My course is conducted through 3dgamelab, a quest based 'learning management system'. Essentially, students are presented with available quests that they can complete for experience points (XP). The XP approach coupled with the achievements, badges, and awards provides a gamified layer which is appealing to many students. More importantly, however, the quests provide what Jane McGonigal refers to as 'blissful productivity'. Students are excited to complete a task, receive credit and feedback for it. Often this leads to the next quest in the quest line which provides a nice approach to scaffolding the learning.
I teach video game design and development. I like to provide opportunities for my students to extend their learning as there are so many wonderful tools and learning materials available online. This works beautifully in a quest-based classroom as students tend to work on these 'side quests' outside of class and they earn points which ultimately contribute to their grade. It provides students with choice in the learning process. This is great for differentiating instruction as well as allowing for extension activities for students who would like to continue the learning beyond the course requirements.
Many of my quests include video tutorials that I have created (or curated) either during lessons in class or specifically for the purpose of demonstrating specific skills. This allows students to work at their pace and review the content as many times as they need to rather than being expected to comprehend everything the one time it is presented. This also solves the age old issue of re-teaching topics for a student that misses class for any reason.
Generally speaking, my students have 3 large projects throughout the semester. These are the main quest lines and during class this is what students typically work on. However, to the observer, the learning environment looks more like a studio than a classroom. I devote most of the class time supporting students as they work on their projects. When I think of the goal behind the flipped classroom model, I believe this approach exemplifies the philosophy. Students could complete the three main projects and succeed in the course, but most embrace the opportunities to complete side quests that are either related to the main quests or not. Typically, I allow students to work on any quests they like on Fridays, adopting something similar to the google 20% time approach as it allows for student driven learning and often sparks interest for students to continue the extension activities outside of class.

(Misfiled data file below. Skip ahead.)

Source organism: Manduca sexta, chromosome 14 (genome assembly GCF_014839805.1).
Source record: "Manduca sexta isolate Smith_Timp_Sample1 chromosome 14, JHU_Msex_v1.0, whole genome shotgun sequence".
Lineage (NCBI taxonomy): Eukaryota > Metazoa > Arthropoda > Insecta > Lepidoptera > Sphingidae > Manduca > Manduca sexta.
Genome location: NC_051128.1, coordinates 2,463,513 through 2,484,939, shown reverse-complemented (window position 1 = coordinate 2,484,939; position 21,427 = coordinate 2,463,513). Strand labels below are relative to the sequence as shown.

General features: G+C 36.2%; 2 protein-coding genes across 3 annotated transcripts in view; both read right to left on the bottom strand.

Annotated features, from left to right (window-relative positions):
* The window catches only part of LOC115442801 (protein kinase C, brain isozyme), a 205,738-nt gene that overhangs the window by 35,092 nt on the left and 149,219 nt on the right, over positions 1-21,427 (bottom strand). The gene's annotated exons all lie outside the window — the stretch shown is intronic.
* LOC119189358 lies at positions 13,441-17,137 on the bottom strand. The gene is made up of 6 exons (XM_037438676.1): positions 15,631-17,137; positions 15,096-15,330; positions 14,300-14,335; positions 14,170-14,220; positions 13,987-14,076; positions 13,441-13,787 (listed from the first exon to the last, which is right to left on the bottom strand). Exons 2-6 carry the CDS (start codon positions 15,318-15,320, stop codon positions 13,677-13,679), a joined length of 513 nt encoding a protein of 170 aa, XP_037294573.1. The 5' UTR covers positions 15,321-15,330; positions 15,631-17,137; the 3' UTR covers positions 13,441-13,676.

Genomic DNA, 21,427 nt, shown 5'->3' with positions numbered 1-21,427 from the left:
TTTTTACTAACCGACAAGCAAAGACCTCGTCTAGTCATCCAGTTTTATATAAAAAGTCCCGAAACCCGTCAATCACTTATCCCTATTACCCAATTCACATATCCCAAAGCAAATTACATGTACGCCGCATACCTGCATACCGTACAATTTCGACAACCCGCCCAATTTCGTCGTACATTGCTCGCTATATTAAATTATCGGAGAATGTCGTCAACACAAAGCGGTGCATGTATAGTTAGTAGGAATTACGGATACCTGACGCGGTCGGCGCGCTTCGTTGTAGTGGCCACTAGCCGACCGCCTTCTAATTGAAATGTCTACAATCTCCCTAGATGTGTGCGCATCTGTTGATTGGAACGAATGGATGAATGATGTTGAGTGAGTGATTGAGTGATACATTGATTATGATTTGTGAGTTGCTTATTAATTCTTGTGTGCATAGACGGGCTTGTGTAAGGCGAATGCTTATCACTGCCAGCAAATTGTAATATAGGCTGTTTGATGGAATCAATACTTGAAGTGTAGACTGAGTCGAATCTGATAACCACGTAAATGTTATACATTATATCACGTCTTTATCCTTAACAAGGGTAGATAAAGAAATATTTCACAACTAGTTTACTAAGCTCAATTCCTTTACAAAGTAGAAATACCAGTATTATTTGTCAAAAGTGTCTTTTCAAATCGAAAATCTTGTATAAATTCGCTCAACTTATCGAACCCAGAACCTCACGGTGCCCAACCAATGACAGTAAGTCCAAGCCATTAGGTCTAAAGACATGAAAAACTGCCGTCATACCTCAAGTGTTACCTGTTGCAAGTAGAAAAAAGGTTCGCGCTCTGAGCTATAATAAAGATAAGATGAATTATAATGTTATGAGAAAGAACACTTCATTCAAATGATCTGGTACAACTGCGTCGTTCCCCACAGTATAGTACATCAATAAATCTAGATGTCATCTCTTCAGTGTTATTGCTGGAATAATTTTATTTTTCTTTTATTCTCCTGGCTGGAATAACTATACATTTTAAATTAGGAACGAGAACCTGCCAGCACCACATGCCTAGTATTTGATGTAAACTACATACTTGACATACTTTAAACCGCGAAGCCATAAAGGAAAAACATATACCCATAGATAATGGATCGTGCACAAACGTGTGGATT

One of the things I like best about the Quest Based learning environment is that there is a growing library of available quests through 3dgamelab that can be cloned and edited to suit your needs. There have been many occasions where I have adapted some of the quests graciously created by others to offer additional learning opportunities for my students. Likewise, I like to think that I have contributed a great many quests that can be used by others. On a similar note, once you put the energy into developing a quest or quest line it opens up new learning opportunities for students moving forward. Last week was Computer Science Education Week featuring the Hour of Code challenge. My students all participated, but the spirit of the hour of code should not only be celebrated during that one week. My students can continue to complete the quests for XP and these quests are now already in place for my future classes adding to the value of my course moving forward.
Scaling the course becomes intuitive due to the quest setup which enables the use of prerequisites to open up new quests. You can set a quest to open after another quest is complete, based on a certain number of XP earned, etc. One of my long term goals is to scale the game design and development curriculum down to the elementary level and up to the high school level. Quest based learning lends so well to this as you can develop quests and break them up into different courses or have one course that is scaled based on working through the quest line. If an elementary school student were to engage in the course and work through quests in order to reach higher level quests, why hold them back? Likewise, from the standpoint of differentiation, it works well to allow students to start with quests at a level that they can handle.
I hope that more educators start to see the value in this approach to teaching and learning. Aside from teaching all of the skills and concepts in my curriculum, I believe that the opportunity for extending the learning will help cultivate a love of learning and demonstrate to students that they can continue learning out of interest rather than obligation. After all, isn't the development of lifelong learning an esteemable goal in teaching?
What experiences do you have with a flipped class model? Have you experienced quest based learning as a student or teacher? I'd love to hear your feedback.
Are you interested in learning more? I got my start in one of the 3dgamelab teacher camps where I was able to be both a student (following the tracks that interested me) and an instructional designer as one of the tracks guides participants through the process of understanding quest based learning and creating quests for class use.